Pompe disease is a chronic, incurable condition, but those who have it can make adjustments that make their lives better. The main manifestation of the disease is muscle weakness. It can also affect the heart, breathing and other functions.
Managing different treatments
The standard of care for Pompe disease is life-long injections of enzyme replacement therapy, usually once every two weeks. Patients may also need to see specialists such as pulmonary physicians, cardiologists, and physiotherapists to help them manage the different symptoms of the condition.
Frequent healthcare visits can affect patients’ work and social life. Planning schedules in advance while taking into consideration the possible need for urgent medical care can help patients balance healthcare visits and other facets of their daily life.
Adaptive equipment can help those with Pompe overcome the physical challenges the condition causes.
Walking aids, braces, splints, and vehicle adaptations allow patients to maintain their mobility and prevent joint deformity from increasing muscle weakness.
Weakness in the breathing muscles may eventually require patients to use ventilators — either throughout the day and night, or for short periods.
Special supportive chairs and beds are designed to take pressure off weak muscles and make standing up and getting out of bed easier.
Household modifications such as ramps, larger doors, non-slip rubber mats, a spacious bathroom equipped with handrails, benches and an adapted toilet can make Pompe disease patients’ lives easier as well.
Assistive listening and communicative devices may be needed to help patients with hearing or speech problems. A universal remote control can make it easier for patients to use a television, DVD player, lamps, and other electronic and electrical items.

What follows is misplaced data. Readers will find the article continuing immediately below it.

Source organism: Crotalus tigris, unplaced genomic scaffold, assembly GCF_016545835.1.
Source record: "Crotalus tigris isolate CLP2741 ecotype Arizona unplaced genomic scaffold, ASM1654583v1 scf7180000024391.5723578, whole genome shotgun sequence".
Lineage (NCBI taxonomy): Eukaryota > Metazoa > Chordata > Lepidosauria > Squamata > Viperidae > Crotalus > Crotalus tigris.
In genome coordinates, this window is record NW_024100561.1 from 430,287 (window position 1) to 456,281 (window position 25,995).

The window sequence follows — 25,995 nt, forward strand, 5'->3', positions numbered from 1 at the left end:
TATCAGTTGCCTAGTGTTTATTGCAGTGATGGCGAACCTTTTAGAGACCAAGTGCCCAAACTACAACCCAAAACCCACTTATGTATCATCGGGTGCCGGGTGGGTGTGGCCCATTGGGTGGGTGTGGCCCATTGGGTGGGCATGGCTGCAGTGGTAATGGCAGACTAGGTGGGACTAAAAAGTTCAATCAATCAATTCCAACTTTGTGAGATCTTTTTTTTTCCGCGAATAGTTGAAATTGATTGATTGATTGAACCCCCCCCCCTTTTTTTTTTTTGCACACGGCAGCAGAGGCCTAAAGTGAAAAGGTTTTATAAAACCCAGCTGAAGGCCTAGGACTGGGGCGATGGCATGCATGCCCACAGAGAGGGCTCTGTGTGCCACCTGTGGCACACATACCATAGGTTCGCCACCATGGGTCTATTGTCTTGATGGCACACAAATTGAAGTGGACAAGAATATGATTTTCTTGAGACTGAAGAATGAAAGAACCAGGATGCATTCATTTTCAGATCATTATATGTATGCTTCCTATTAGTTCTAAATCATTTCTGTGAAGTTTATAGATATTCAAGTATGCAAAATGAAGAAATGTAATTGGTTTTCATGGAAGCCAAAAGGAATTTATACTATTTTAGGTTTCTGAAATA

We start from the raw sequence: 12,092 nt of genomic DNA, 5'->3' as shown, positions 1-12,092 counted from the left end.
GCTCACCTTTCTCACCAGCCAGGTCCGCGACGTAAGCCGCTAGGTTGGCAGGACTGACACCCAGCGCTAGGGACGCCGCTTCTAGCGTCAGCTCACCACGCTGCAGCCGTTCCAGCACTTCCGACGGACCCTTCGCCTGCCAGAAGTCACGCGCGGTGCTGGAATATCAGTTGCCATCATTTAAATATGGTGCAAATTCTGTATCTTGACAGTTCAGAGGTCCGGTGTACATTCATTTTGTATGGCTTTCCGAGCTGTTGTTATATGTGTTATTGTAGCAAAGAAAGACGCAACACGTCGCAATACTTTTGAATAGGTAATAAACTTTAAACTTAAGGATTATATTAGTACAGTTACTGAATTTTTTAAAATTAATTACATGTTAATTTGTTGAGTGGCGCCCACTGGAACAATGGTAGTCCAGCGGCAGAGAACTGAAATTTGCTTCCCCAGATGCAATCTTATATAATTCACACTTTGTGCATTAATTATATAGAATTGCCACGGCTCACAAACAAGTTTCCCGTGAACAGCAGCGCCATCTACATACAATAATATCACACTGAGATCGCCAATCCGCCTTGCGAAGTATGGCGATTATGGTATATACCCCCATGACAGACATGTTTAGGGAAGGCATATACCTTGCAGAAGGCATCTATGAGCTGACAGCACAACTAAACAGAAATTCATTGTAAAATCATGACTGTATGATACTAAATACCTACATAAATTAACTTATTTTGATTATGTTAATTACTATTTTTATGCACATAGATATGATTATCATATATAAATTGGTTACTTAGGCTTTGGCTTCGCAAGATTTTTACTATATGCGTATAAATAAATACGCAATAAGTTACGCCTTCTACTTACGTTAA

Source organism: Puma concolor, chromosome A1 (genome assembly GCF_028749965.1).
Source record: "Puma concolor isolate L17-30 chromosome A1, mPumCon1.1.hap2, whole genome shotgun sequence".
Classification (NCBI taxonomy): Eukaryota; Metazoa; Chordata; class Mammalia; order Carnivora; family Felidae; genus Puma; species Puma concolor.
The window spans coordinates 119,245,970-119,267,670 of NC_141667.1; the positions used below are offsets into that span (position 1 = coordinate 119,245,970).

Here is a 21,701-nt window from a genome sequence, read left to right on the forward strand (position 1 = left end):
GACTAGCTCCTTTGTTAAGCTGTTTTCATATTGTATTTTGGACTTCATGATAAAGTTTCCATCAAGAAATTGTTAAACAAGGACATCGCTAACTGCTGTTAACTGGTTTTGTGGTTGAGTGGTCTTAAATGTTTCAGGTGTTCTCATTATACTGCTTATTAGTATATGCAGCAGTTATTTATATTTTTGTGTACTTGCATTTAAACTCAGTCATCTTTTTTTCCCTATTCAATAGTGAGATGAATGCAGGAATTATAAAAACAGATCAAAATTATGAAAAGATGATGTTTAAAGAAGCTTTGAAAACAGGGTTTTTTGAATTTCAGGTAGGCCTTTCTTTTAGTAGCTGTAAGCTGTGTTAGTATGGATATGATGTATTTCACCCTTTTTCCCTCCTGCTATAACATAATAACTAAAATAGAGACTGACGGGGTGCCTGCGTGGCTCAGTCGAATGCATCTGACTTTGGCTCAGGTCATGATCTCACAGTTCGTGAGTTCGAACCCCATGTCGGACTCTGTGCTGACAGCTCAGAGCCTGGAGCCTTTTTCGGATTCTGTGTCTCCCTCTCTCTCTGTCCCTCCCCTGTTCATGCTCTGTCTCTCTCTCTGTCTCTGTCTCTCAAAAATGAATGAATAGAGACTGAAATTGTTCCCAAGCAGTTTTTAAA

Weakness in chewing and swallowing muscles can make eating difficult as Pompe disease progresses. Patients may need special foods that are easier to eat but that ensure they meet their daily calorie requirements. Infants with the condition may need a feeding tube inserted through the mouth or directly into their stomach.
Both children and adults with Pompe disease may find it difficult to cope with the changes that occur in their ability to move around, perform tasks such as bathing and dressing, and take part in activities they enjoy. Obtaining counseling, educating family members and friends about the condition, and joining support networks can help patients deal better with these emotional hurdles.
Pompe Disease News is strictly a news and information website about the disease. It does not provide medical advice, diagnosis or treatment. This content is not intended to be a substitute for professional medical advice, diagnosis, or treatment. Always seek the advice of your physician or other qualified health provider with any questions you may have regarding a medical condition. Never disregard professional medical advice or delay in seeking it because of something you have read on this website.